By Okolo Favour Jessica 

I sat on a log, my legs teasing the water gently as they bounced back and forth. The loud chattering of mothers washing clothes by the river bank and children yelling as they enjoyed the thrill of running from a distance before splashing into the water, careless giggles escaping their lips as they surfaced, filled my ears.

Abike sat beside me, unlike me her legs were drawn to her chin as she animatedly explained something. Her hard punch brought me out of the reverie I was in, eyes narrowing as she glared at me.

“What did I say?” She asked, her voice deep and throaty like a boy going through puberty.

“Ummm, you were just saying how…” I started saying, thinking of the lie to serve her when she cut in.

“Don’t bother lying to me.” She said and I offered an apologetic smile.

“Anyways, I was saying that the town crier announced that we must go home early. He said that there’s Oro today.”

“Oh right, I almost forgot. Ese ore mi.” I said before turning my gaze to the sight before us. The children splashing around serving as entertainment for us.

I saw something on the other side of the river. A thin white line buzzing with energy and I turned to Abike, hitting her hard on her thigh.

“Can you see that?” I said quietly, pointing at it.

“See what?” She asked, squinting her eyes.

“That, the white line,” I said, still pointing at it and she gave me a look.

“Perhaps we should go.” She said standing up and I heard it then.

A voice singing softly, happy, relieved and also very familiar. I held my chest and looked up seeing the white light buzz more. The voice. It was coming from there. I glanced around but no one seemed to notice, Abike was still peering down at me with worry. The voice was calling me and I needed to answer it. With conviction, I stood and walked into the water ignoring Abike’s calls.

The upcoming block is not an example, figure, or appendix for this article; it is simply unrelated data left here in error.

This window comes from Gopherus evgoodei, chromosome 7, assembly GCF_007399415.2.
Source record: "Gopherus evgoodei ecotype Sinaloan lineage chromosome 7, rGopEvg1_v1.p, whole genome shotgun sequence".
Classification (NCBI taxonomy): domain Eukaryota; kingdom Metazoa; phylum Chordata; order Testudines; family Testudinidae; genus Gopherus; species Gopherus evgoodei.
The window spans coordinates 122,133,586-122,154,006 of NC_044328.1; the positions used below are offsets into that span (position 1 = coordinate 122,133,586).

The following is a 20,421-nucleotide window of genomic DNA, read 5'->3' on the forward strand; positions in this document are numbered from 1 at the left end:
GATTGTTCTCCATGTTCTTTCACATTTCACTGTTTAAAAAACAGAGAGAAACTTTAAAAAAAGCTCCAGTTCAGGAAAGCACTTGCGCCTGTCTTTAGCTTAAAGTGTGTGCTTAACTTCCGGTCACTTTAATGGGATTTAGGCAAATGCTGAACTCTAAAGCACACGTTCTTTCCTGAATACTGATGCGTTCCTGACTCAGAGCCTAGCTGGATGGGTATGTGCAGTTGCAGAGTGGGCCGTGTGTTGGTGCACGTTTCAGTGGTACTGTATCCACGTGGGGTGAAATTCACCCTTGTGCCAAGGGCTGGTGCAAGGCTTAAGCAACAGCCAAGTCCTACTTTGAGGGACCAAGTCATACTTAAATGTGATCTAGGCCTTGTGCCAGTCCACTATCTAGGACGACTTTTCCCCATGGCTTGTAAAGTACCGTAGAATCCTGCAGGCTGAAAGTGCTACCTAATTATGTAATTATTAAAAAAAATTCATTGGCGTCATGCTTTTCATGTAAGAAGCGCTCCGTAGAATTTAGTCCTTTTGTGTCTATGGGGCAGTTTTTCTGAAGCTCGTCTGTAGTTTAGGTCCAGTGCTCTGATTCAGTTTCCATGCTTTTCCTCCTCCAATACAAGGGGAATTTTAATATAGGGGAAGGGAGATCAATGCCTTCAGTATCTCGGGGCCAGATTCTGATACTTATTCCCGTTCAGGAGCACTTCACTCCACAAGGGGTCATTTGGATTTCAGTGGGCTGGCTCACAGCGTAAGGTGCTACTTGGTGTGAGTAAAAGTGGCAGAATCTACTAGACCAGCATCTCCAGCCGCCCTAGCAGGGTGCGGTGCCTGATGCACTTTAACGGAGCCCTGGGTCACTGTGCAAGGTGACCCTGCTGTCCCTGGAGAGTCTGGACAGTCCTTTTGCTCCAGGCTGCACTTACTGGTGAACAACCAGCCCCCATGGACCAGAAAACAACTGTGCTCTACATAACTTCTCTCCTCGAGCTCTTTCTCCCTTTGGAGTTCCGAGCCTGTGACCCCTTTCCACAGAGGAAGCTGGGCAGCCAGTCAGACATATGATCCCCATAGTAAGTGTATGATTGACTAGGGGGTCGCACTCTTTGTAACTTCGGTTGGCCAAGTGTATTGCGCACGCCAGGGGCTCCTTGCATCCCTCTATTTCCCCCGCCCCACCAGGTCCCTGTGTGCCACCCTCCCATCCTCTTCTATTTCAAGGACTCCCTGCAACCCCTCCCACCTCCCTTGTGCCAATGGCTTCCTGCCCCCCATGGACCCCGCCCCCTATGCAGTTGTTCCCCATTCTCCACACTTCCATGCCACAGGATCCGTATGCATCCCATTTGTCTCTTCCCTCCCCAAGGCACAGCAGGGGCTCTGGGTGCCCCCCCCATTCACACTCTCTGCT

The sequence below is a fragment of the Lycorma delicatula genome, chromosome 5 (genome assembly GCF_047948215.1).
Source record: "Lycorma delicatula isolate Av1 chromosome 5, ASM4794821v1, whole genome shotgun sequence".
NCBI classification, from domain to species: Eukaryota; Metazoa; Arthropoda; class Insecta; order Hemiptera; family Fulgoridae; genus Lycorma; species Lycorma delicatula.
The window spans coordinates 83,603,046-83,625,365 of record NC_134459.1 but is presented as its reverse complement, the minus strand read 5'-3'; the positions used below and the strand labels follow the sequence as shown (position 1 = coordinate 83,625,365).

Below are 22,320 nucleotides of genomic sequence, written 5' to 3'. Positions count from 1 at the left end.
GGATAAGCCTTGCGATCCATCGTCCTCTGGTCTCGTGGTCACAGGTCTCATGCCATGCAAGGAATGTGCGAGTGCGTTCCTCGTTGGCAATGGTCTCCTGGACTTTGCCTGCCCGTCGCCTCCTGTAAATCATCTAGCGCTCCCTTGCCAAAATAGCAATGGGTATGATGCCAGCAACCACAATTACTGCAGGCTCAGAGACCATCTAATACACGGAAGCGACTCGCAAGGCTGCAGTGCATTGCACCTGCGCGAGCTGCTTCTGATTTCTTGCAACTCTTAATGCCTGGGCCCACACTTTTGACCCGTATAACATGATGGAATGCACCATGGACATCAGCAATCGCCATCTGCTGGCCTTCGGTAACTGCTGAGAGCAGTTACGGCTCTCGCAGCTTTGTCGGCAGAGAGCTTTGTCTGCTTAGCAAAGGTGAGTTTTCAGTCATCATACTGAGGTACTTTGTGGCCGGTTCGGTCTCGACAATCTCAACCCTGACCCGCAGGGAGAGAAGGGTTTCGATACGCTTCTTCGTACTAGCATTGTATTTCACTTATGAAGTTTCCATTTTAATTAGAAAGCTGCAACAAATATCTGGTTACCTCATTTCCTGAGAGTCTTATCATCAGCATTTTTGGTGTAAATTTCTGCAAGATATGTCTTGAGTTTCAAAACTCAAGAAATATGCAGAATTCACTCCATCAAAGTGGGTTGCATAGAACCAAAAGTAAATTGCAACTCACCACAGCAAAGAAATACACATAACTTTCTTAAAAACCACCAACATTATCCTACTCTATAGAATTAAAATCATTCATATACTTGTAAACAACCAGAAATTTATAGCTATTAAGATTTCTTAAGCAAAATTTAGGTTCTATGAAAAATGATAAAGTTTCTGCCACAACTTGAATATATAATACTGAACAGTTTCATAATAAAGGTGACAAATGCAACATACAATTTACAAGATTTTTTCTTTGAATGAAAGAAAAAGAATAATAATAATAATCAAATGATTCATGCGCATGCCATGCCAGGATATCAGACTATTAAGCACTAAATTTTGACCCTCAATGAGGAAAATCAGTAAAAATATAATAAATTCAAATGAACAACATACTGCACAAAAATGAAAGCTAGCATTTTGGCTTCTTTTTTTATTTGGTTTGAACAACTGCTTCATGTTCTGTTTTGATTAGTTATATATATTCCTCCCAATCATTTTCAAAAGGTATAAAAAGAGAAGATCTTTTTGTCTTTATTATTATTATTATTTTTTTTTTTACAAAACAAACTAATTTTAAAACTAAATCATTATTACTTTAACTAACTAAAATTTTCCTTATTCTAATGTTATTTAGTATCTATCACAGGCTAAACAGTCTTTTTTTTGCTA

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The voice sang louder now, other voices joining her as they chanted in harmony. I knew this song. Why did I know this song? I ignored all logical thinking and moved deeper into the water. I realized after a while, the voices I heard were my Egbe. My spirit friends. I was getting there, the light was within my grasp but the further i wobbled, the further it got away from me yet the voices sang. Singing as though their lives were hanging on the song.

“Durosinmi!” A voice shouted, snapping me from my reverie. Mother. I blinked and looked around. I was neck-deep in the water, my hands flailing to keep afloat,I saw mothers watching me fear in their eyes as they grasped their children tightly.

‘The light’ I looked but it had suddenly disappeared. They were still waiting for me. I could feel it. I shook my head as mother yelled out again, Abike joining her this time. I dived into the water and swam towards mother who was already apologizing to the villagers.

Mother sat by the fire and I beside her, my hands clenching onto her wrapper. The wrapper smelled of spices, leaves and musky sweat. It smelled of her. She glanced at me occasionally and I averted my gaze each time, she abruptly stood up and walked out of our makeshift kitchen. The kitchen was in front of our little hut, two giant stones placed as seats in front of the fire. I sat for a while staring at her back as she walked, mother has always walked slowly, with precision and poise like royalty and I tried many times to but my steps were far too clumsy.
She returned and stood in front of me, her lips drawn in a grim line. Her eyes bore into mine and I stared back, her eyes had the moon in it.